Republican candidate Ron Paul is an Internet sensation. He has raised more money in one day on the Internet than any other candidate — Republican or Democrat. He was on Meet the Press two weeks ago. The first question that Tim Russert asked was about his stance on income tax. (Please see video below)
Ron Paul would like to eliminate all income tax. On the surface, cutting taxes always seems like a good thing. We hear over and over again, how our tax dollars are being wasted. Wasted in Iraq. Wasted on a bridge to nowhere. Wasted on planes that the military never even asked for. But there are a lot of things that taxes go for that are necessary — maintaining veterans hospitals, maintaining roads and bridges, multimillion dollar radar invisible planes, energy subsidies to the poor and much, much more.
I guess that Representative Ron Paul would have looked better if he had specifics to his proposal. If you’re going to eliminate $1.1 trillion from the treasury how much would you say if by bringing all American troops home from abroad? Representative Paul did not know the answer. If you going to raise money from excise taxes and import tariffs, how much money could you raise? Would that hurt commerce and if so how much? What are you going to do with a half-million troops that you bring home from abroad? Honorable discharge? Are you planning on shrinking the military by a half-million troops? He had no answers to these very basic questions.
The fact that the United States existed for over 150 years without income tax, is not the issue. The world has changed (expectations for the government have changed. In the early 1900’s Americans mostly lived on farms, now we live in cities. Fire codes weren’t that important on a family farm. Now, we need the government to tell businesses put a fire exit here. Place sprinklers there.) The United States has existed for over 200 years without the Internet. I wouldn’t suggest you get rid of the Internet just because we didn’t have it 100 years ago. I would suggest that eliminating the income tax and transferring a lot of those taxes to the states is not practical. I lived in Texas for a number of years, a state which has no state income tax but does have property tax. Property taxes were ridiculous depending upon where you lived.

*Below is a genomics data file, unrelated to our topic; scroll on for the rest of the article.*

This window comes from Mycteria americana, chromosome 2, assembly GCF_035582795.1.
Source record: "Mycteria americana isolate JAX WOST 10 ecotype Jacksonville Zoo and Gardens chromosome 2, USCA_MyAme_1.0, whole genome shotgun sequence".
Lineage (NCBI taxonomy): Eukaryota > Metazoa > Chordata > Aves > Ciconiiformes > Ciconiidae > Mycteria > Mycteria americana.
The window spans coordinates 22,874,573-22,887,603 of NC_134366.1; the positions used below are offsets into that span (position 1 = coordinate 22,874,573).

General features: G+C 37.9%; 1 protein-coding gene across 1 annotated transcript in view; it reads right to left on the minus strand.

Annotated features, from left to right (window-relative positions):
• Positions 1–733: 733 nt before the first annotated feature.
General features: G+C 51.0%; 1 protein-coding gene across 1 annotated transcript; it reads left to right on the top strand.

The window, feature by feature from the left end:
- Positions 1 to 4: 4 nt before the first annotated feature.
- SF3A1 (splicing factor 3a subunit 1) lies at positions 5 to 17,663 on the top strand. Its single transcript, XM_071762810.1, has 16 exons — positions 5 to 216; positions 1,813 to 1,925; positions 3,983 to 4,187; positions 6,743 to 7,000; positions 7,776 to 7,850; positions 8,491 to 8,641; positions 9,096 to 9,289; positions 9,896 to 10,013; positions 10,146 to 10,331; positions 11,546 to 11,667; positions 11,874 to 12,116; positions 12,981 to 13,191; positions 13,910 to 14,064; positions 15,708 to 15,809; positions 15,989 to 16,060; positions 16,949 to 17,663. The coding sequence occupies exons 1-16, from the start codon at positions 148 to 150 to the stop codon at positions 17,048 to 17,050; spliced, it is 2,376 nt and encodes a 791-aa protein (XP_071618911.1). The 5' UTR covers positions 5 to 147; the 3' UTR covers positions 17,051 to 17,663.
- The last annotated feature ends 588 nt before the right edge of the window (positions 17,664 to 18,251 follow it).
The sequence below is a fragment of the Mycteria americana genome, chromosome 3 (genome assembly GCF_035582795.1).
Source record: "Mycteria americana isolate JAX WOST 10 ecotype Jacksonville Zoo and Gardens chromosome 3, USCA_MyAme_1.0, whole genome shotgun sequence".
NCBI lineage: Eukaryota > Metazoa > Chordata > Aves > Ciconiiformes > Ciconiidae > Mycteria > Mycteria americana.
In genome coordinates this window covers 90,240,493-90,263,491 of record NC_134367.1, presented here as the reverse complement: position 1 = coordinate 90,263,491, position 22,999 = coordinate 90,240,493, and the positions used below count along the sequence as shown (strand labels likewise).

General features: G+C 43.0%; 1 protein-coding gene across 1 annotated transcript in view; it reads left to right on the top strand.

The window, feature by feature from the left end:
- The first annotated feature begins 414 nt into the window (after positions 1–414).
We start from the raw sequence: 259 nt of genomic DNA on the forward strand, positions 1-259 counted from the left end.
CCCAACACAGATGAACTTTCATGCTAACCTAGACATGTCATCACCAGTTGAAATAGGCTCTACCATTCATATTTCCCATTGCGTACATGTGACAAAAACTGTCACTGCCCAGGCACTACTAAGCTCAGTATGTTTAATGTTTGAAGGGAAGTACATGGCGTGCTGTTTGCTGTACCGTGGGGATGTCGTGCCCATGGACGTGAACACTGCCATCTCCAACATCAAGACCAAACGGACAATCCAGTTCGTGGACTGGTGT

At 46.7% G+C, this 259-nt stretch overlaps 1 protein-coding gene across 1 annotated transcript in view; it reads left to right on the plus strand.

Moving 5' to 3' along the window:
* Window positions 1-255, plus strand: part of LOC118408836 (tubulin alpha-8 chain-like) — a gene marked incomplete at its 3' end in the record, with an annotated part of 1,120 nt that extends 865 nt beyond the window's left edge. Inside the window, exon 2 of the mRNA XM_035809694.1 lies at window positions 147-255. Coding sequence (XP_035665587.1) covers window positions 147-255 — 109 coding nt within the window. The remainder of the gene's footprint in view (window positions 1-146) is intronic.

In my opinion, Republican candidate Ron Paul is truly a libertarian at heart. He believes in having a very small central government and believes that local governments should take care of local problems. This simple logic seems to make sense on the surface but if you look over the last 50 years at the problems that have divided our nation like civil rights. Local governments are unable to handle these issues. Ron Paul remains an interesting candidate with interesting ideas unfortunately, his ideas have gone the way of the dodo bird. He is fighting a battle that Thomas Jefferson lost to Alexander Hamilton and George Washington over 200 years ago.
Update: Ron Paul says that he wants to get back to a “constitutional size” government. Maybe I missed it but nowhere in the constitution have I been able to find any mention of the size of government. If you can find it please let me know. He uses this argument to cleanse his viewpoint. It is like him saying “See the founding fathers agree with me.” Thoughtful Americans understand that the founding fathers disagreed on almost ever issue. The Constitution and the Declaration of Independence are compromise documents. Just as Thomas Jefferson disagreed with Washington and Hamilton over the size of government and the power of the central government. Hamilton and Washington thought that a strong central government was needed to protect the colonies and pay for our collective debt (accumulated during the Revolutionary War). Jefferson saw a strong central government as the same as the English monarchy that we just fought to get rid of.